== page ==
The participants of this study will be broken into four groups. The first group will be a control group. All students will keep their same typical schedule. The one constraint for participants in the study is that their schedule may not exceed 50 hours of scheduled activity per week. This is so that the students can realistically add on extra activity and so that the control group will not already be a busy group of individuals. The first experimental group will have three hours per week of extra scheduled time compared to their usual schedule. Experimental group number two will have eight more hours per week of scheduled time compared to what their schedule usually entails. Eight hours will be chosen because it is the typical amount of a half-time job and reflective of what a college student’s busier schedule might be like. The last experimental group will have 15 extra hours of schedule time (a simulation of student-athlete’s time spent per week at a sport). To remove bias, all of the students will be subject to the same activity for their scheduled time. The extra activity for all students in the experimental groups will be a specific class that they attend. This will remove some possible bias because it will even out the interest levels of an activity for all students, as well as the energy needed to complete the activity (for example, sports would take more energy than the activity of house-sitting). The students will perform their new schedules for eight weeks in order to have time to see if their eating behaviors change.

Subjects will be randomly assigned to these groups. Each student will be given a number upon registering for the experiment. The first 50 numbers chosen randomly by lottery will go to the control group. The next 50 numbers chosen will be assigned to experiment group number one. Experimental group number 2 will be given to the 101st-150th person drawn. The last 50 people in the study whose numbers are chosen will be placed in experimental group number four. This will be a double-blind experiment, meaning neither the participant nor the experimenter observing knows whether the participant was given an active substance or treatment or a placebo. Placebo means an inactive substance or treatment that cannot be distinguished from a real, active substance or treatment.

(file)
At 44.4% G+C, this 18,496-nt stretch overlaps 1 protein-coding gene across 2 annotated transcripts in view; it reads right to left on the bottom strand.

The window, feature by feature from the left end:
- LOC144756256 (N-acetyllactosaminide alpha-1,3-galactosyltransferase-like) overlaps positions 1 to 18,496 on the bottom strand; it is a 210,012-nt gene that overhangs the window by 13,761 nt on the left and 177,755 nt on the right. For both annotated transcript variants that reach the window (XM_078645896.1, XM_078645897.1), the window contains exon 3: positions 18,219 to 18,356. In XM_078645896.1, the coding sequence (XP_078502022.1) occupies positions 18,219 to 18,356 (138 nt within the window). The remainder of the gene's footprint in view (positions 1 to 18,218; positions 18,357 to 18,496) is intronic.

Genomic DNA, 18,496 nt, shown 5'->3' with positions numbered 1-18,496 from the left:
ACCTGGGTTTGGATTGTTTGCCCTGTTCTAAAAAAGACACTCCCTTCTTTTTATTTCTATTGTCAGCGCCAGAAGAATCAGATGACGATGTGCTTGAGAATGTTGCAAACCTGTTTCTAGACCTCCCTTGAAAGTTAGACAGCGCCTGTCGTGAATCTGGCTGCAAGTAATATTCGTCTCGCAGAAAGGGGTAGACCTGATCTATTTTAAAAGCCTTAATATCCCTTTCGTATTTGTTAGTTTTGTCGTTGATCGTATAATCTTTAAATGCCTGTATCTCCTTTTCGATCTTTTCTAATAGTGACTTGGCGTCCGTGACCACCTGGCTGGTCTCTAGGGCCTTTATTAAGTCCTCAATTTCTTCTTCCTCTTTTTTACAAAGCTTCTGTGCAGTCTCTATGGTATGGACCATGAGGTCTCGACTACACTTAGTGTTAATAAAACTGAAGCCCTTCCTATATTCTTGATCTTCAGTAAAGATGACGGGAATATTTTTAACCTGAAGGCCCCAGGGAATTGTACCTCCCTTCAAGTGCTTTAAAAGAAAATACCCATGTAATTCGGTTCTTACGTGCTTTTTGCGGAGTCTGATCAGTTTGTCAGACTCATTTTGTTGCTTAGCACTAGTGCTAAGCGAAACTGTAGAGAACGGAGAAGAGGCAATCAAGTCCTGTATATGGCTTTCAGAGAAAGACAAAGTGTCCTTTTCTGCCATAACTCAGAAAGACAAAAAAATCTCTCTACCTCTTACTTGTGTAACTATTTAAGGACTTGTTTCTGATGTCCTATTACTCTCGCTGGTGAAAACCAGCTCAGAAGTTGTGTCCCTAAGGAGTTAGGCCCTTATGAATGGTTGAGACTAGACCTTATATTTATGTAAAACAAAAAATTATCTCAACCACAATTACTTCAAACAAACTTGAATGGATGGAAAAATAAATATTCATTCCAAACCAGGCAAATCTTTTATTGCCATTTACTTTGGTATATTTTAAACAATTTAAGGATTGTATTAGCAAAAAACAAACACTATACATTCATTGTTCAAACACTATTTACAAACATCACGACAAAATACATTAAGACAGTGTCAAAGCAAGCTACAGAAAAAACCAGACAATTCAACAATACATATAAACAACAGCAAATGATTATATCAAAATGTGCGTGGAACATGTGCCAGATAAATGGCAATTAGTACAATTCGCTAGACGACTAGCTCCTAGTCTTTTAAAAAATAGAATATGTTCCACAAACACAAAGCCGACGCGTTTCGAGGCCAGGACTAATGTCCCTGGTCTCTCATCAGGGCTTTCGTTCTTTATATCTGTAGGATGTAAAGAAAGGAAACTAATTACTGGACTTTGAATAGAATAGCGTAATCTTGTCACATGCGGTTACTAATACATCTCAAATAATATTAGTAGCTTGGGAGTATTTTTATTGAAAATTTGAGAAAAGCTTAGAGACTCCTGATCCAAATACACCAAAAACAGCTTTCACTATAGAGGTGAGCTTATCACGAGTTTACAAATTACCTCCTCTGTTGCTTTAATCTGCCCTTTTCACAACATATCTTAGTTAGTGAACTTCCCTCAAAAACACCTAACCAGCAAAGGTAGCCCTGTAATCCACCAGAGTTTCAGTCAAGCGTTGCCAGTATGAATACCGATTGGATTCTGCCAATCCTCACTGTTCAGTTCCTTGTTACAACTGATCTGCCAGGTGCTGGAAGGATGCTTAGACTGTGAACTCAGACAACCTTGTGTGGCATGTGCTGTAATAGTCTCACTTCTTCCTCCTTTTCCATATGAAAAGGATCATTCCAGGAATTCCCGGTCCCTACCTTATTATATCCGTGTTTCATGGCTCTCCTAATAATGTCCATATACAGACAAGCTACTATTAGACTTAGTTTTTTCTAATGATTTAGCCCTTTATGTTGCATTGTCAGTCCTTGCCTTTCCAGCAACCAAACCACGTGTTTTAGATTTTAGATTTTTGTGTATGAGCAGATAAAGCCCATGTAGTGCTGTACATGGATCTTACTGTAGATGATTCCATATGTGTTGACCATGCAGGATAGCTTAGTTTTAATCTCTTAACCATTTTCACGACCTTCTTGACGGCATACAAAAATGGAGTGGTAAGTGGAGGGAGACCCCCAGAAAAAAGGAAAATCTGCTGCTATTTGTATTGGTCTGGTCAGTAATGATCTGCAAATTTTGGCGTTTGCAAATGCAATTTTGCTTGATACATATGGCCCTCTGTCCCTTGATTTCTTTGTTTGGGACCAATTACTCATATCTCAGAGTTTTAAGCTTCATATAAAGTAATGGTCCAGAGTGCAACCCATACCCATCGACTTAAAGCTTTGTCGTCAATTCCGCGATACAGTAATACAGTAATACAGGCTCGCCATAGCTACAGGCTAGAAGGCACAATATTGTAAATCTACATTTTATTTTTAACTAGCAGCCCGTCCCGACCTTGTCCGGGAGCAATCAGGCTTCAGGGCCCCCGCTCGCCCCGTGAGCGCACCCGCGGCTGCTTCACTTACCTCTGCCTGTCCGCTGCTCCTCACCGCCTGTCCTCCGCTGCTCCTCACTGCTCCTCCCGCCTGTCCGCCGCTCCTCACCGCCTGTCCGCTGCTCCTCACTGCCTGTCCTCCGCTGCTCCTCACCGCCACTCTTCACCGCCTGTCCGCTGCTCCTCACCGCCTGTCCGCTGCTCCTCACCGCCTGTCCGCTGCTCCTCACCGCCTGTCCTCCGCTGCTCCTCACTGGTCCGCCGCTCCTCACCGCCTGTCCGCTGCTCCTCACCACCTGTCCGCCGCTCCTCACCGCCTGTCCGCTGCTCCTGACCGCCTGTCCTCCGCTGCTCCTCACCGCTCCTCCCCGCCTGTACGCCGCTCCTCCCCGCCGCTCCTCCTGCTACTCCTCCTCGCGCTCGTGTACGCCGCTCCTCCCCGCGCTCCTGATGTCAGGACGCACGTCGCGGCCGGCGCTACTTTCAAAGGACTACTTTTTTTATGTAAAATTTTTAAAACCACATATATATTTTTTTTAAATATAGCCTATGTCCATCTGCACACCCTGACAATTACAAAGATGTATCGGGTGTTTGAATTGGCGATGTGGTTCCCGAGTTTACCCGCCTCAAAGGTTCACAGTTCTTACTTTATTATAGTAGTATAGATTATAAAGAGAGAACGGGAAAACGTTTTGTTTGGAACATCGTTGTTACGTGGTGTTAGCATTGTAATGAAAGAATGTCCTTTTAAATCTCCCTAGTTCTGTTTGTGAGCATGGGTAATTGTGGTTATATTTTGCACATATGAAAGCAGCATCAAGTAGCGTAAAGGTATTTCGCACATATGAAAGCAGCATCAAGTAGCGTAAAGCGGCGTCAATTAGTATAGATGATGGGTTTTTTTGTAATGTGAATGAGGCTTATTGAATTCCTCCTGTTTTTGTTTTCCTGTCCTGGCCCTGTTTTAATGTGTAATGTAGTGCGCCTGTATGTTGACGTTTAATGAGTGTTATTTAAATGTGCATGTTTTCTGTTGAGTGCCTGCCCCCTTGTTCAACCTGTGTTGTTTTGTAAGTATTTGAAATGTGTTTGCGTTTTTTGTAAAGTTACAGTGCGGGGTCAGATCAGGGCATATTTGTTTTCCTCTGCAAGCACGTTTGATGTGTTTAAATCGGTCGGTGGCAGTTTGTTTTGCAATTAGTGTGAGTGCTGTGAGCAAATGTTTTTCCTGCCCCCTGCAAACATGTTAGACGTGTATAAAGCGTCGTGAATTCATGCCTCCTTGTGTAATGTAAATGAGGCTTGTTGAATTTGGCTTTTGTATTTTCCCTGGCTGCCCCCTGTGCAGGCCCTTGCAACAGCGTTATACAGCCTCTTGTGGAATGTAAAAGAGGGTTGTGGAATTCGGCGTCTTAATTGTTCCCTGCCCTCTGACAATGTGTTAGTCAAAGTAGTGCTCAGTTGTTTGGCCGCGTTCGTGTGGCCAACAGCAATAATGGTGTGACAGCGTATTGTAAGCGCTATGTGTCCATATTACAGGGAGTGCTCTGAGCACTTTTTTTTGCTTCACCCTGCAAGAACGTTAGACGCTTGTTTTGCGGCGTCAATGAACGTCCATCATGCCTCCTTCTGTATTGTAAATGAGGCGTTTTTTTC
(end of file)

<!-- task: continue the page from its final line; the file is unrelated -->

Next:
By the end of this study, the experiment could produce several results. If subjects with the busiest schedule showed indications of bad eating habits, the results would support my hypothesis. These bad eating habits would include overeating, eating late, eating extra meals, and eating foods high in fat, sodium, or sugar. If, however, there were no positive correlation to support my hypothesis (schedule does not lead to worse eating habits), the hypothesis would not be supported. Only through constant replication of this study will a strong correlation arise with how busy a person is and their eating habits.


Answer preview

(Monday to Wednesday). The experimental group will take a cup of coffee every morning, from Monday to Wednesday, before attending morning class. A cup of coffee typically has 95 mg of caffeine. Since the amount of caffeine in a cup of coffee varies depending on the brand of coffee, bias might affect the reliability and validity of the study’s findings. To prevent this from happening, students in the experimental group were provided with coffee made from a similar brand. The results will support my hypothesis if the participants are taking coffee every morning before class report enhanced alertness during morning classes. However, if the participants reported that the coffee did not improve their morning alertness during morning classes, the results will not support my hypothesis.

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Human and animal behavior